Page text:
5. Usually with any tuning problem, you should look at the nut first. The nut seems to be a primary case in tuning issues. What I'm thinking is when you tune your guitar up, you probably stretch your strings and use bends in your playing. Being that the nut has a bit of friction with the strings at cross point, this keeps the tension on the other side of the nut a bit higher than on the playing side. But once you let the guitar sit untouched for a while, the tension slowly evens back out, making the playing side slightly higher tension and the other side slightly less. So basically, just neutralization. I have this same problem with my Les Paul, but I don’t find it to be much of a problem as bending the strings puts it about back where it was again. I doubt your having any real swelling in the wood of your guitar. Not over night anyway if your in a house with an OK constant temperature. Just playing the guitar should not be enough heat generated by you to change it’s tuning.
  6. I have never minded not having a maple top. It does indeed "brighten" it up, but I have always favored to the more mid ranges. If only the studios came with 57's. They are more towards mid range and smooth also. So they just work perfect with a solid mahogany body. Of course that's just my opinion. I don't know what has gone on, but what's that supposed to mean?
  7. Na' date=' hes going to put some Dimarzio Evolutions in it like Steve Vai has in his Jem lol. Jk
  8. I was on a verge to thinking about getting my self a simple Les Paul (faded studio,) but now I'm not sure. Most here say they have not had this problem, but two have. Hmmmm...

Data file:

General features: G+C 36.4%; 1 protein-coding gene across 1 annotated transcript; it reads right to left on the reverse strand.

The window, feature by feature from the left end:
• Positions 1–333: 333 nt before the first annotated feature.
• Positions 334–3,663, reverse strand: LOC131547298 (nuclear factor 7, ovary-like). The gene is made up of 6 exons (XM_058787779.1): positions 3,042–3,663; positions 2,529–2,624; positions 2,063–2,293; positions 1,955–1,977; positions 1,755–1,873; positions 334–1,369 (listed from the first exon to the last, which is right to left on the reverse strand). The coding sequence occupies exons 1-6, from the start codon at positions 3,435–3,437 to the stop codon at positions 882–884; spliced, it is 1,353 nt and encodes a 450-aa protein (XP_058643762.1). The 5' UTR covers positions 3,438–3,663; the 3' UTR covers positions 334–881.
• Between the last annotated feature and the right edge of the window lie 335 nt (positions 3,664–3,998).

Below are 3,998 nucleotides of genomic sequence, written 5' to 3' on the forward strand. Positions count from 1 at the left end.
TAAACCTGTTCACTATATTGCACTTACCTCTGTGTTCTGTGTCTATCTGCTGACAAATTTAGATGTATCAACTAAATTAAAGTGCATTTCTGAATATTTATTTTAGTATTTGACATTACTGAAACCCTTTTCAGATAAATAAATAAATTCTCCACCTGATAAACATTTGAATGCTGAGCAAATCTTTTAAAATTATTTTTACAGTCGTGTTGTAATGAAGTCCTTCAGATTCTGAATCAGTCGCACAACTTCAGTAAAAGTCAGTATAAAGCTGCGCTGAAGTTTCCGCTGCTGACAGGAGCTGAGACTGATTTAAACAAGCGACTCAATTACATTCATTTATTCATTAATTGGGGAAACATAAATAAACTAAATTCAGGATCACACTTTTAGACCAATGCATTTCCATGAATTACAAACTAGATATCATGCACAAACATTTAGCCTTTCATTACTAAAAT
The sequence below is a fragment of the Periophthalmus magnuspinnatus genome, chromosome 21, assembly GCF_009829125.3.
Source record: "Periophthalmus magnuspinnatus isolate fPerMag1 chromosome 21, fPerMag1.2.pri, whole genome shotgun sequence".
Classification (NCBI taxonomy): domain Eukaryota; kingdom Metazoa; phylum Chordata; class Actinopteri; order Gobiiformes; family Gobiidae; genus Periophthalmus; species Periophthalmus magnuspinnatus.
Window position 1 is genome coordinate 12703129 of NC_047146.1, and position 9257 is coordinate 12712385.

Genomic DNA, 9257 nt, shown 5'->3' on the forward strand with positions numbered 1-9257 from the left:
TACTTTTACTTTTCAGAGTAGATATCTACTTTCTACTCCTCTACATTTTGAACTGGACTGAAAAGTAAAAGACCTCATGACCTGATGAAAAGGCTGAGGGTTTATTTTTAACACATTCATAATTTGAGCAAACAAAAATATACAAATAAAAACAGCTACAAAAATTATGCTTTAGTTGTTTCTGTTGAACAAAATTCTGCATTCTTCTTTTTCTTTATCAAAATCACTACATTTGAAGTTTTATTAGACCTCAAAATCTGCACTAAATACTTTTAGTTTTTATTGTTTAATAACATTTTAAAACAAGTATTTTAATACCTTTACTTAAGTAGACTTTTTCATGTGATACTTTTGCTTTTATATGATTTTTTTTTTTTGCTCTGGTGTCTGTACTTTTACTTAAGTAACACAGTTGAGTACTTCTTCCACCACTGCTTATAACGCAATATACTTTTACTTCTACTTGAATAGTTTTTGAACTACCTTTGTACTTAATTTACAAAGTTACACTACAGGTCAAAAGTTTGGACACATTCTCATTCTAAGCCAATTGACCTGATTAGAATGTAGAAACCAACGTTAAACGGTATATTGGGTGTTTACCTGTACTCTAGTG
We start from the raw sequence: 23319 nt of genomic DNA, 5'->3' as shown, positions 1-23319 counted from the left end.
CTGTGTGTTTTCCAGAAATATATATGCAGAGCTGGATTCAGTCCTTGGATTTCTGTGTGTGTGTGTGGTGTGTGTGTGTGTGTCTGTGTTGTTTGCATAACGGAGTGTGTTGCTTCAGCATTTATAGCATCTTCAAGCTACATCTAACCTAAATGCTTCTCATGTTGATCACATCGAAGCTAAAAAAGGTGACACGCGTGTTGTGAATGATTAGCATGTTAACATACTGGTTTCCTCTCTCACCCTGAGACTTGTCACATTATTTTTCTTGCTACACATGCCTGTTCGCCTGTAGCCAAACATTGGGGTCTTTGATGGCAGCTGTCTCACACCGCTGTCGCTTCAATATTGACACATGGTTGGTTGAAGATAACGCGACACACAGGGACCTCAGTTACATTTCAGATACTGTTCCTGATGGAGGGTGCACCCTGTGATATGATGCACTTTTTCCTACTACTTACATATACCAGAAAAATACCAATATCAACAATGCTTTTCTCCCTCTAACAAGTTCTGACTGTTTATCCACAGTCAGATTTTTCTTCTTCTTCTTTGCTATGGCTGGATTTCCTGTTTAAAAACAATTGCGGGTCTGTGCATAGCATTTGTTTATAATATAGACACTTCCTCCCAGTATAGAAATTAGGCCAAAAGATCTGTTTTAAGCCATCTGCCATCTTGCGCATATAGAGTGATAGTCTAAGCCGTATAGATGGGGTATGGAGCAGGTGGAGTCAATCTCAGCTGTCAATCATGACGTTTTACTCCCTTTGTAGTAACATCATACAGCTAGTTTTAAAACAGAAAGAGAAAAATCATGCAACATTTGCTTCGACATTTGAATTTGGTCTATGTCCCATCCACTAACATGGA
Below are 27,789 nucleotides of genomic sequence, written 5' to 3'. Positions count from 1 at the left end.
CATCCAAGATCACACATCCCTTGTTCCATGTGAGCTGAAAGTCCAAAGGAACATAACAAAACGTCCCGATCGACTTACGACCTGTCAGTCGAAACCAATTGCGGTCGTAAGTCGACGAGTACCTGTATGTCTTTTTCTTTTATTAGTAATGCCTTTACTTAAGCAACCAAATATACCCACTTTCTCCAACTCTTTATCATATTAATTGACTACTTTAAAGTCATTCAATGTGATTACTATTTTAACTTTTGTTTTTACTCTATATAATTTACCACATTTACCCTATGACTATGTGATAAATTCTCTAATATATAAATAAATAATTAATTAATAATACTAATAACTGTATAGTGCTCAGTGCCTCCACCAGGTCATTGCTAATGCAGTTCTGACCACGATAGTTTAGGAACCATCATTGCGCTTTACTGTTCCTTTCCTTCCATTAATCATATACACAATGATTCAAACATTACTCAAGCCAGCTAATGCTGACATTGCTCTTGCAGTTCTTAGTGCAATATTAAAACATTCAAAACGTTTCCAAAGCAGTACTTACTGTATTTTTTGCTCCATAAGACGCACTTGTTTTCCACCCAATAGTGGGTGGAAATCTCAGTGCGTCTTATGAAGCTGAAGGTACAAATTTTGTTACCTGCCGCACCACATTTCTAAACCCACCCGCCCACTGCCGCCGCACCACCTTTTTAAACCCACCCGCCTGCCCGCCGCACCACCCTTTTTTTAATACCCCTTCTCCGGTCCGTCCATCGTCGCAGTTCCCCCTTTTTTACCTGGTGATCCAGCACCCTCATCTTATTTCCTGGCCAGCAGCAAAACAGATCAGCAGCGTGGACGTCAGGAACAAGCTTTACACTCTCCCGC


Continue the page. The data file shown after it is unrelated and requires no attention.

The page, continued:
9. First off, I would have posted this on the Epiphone forum, but I couldn't register there. I would click signup after entering my details and it would just sit there and never create the account. Also, in a way, this is part Gibson related. Moving on. I got my Epiphone LP Custom, Korean Made, and have had it for about 4 years. The guitar really only gets better the more I play it, so needless to say, I love it even though it's not a Gibson. Just a few months after buying it, I did stick two Gibson 57 Classics on it (Plus in bridge.) That had to be the best Guitar related investment ever. Now I'm thinking of changing out the pots and toggle switch. Do you think that changing them them out will really increase the performance of what are already awesome pickups? If so, what switch and pot's should I buy? I think I have heard some say switchcraft or something makes good toggle switches. There's also a capacitor or two that is usually attached to the tone knobs giving them different functionality. I guess choosing the right capacitor(s) would depend on what type of sound your trying to get? P.S I wont be doing any coil tapping as the pickups are not 4 leaded, only two. Thanks for the help.